Caroline Russell-King takes a look at Jupiter Theatre’s take on the Brothers Grimm tale, The Robber Bridegroom in a postcard review.
Playwright/composer: There is no credit given to a playwright or devised theatre group, but the original material is from The Brothers Grimm, Jacob and Wilhelm, who published books of folklore in the 1800s.
Production Company/theatre space: Jupiter Theatre in conjunction with Chimera Theatre (Kamloops B.C.) in the Studio Theatre at Vertigo.
Length: One Act (45-50 minutes).
Genre(s): Either a drama or a tragedy depending on the night — Grand Guignol, melodrama, with puppets in dumb show and shadowplay, bookended with scenes and audience participation.
Premise: A bride ignores the warnings of the foreshadow bluebird and her nightmares before heading to the altar.
Why this play? Why now?: Tipped off by the symbolism of the white ribbons, we are encouraged to consider the meaning behind this campaign.
Curiosities: I could think of at least 20 questions and stayed for the “Q&A,” however this comprised mostly of the cast asking questions of the audience, not the other way around!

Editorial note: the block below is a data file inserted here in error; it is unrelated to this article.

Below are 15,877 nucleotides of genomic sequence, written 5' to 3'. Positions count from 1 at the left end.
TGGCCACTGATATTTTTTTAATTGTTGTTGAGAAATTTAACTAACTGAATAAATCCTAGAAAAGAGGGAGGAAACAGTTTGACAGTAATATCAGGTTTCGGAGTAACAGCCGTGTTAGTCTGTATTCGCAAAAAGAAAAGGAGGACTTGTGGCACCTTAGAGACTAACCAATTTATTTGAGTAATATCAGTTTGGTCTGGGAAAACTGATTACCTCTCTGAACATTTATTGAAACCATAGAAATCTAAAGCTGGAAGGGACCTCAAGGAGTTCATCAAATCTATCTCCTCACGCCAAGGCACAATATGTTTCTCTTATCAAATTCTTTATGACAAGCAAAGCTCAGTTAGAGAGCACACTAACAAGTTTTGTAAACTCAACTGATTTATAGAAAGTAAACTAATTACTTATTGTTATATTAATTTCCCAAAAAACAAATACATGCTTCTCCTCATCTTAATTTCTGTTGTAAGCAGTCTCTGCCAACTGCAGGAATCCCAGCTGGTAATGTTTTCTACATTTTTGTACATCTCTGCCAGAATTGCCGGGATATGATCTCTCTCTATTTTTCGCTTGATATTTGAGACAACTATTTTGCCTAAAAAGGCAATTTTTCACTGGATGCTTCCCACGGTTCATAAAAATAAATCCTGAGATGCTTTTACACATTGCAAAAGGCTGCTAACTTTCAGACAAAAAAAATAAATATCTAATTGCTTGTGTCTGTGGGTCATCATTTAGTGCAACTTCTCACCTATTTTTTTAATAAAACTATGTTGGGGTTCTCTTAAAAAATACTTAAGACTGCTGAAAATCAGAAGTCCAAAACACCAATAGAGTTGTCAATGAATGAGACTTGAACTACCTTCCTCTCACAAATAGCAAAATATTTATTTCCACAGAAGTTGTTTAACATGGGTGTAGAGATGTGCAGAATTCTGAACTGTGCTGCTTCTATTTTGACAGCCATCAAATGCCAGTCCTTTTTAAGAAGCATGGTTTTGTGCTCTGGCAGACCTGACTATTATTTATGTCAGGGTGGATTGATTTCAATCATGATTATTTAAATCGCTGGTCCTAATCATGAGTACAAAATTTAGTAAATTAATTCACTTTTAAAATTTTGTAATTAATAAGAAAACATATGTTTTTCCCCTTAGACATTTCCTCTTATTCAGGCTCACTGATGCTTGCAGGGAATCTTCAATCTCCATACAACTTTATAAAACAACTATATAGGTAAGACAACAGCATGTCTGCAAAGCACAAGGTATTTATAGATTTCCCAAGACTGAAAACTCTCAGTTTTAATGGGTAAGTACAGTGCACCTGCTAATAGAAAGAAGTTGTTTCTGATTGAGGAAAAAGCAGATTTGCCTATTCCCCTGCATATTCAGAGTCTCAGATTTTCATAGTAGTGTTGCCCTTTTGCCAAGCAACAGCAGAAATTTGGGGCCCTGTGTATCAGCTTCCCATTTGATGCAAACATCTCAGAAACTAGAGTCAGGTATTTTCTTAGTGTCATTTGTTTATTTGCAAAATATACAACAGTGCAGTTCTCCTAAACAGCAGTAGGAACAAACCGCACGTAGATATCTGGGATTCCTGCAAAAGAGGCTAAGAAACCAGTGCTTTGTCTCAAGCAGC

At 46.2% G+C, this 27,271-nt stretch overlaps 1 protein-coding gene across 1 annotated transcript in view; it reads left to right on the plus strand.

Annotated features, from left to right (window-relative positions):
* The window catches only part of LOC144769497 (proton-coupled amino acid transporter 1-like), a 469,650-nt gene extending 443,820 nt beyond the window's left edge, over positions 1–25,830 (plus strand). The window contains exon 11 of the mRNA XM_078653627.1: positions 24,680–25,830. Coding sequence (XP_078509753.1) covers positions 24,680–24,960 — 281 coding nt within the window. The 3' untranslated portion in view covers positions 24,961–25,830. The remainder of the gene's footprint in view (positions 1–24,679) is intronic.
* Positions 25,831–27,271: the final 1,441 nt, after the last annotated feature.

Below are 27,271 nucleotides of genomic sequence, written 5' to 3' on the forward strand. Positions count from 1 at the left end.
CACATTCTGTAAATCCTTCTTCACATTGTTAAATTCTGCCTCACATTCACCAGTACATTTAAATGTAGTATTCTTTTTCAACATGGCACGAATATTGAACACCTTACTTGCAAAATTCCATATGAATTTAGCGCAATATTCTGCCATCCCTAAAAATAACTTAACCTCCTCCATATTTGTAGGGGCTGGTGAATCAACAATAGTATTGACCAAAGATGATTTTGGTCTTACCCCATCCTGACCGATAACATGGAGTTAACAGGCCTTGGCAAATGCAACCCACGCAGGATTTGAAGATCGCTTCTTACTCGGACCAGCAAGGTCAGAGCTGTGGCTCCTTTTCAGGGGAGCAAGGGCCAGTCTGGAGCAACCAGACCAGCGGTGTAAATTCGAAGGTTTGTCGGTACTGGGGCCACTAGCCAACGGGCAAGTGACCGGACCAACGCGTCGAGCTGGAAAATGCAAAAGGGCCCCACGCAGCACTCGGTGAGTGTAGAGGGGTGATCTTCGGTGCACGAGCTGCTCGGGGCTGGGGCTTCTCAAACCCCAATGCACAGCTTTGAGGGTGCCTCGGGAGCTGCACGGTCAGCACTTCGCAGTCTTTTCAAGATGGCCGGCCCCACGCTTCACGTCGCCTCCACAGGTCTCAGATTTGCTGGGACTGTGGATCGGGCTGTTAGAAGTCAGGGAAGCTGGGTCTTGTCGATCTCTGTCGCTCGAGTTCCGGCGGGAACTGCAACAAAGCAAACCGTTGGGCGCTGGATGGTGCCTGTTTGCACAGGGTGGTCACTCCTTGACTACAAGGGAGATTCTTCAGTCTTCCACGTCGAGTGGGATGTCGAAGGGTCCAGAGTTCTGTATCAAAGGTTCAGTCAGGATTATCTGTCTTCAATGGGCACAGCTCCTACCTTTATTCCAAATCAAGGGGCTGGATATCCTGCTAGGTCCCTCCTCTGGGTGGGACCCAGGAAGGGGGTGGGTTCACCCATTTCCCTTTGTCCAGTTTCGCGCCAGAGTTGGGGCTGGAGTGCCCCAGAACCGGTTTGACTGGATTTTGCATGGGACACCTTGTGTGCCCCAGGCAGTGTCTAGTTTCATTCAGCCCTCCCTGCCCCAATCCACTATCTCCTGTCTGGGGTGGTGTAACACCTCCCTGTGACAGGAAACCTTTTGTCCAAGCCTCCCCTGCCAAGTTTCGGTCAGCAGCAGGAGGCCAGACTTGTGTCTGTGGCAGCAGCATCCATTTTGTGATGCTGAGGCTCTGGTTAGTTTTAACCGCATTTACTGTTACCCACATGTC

Notable lines: “Let us pray.” (Which could be a play on words.)
Notable writing: I was really curious as to why the characters could all hear but not speak; unless they only speak in “reality” and everything else is a “nightmare.” However, if this convention is correct, then the ending is muddled and the symbolism confusing.
Notable performances: It’s really difficult to play an unsympathetic protagonist, but Maddison Hartloff plays mawkish well, and she and her three fellow puppeteers do a fine technical job.
Notable design/production: Lukas Vanderlip as the sound designer and Jared Raschke as the lighting designer lend their talents to support the story, helping build suspense where it could otherwise have been disastrously comical.
Notable direction: Co-directors Andrew G. Cooper and Melissa Purcha, busy puppeteers on stage, may have benefitted from having an outside eye (e.g.: I found the images of the stick on the puppets distracting from the otherwise lovely shadow play. I also had so many questions …).
One reason to see this show: If adult, short, horror, puppet, folktales delight you, then this is a show for you. Or if you know who Augusto Boal is, this may intrigue you.
The Robber Bridegroom runs until Feb. 2 at Vertigo Theatre.
Caroline Russell-King is a playwright, dramaturg, and instructor. She is a member of The Playwrights Guild of Canada, the Dramatist Guild of America and the Church of the Flying Spaghetti Monster. You can find her work here www.carolinerussellking.com.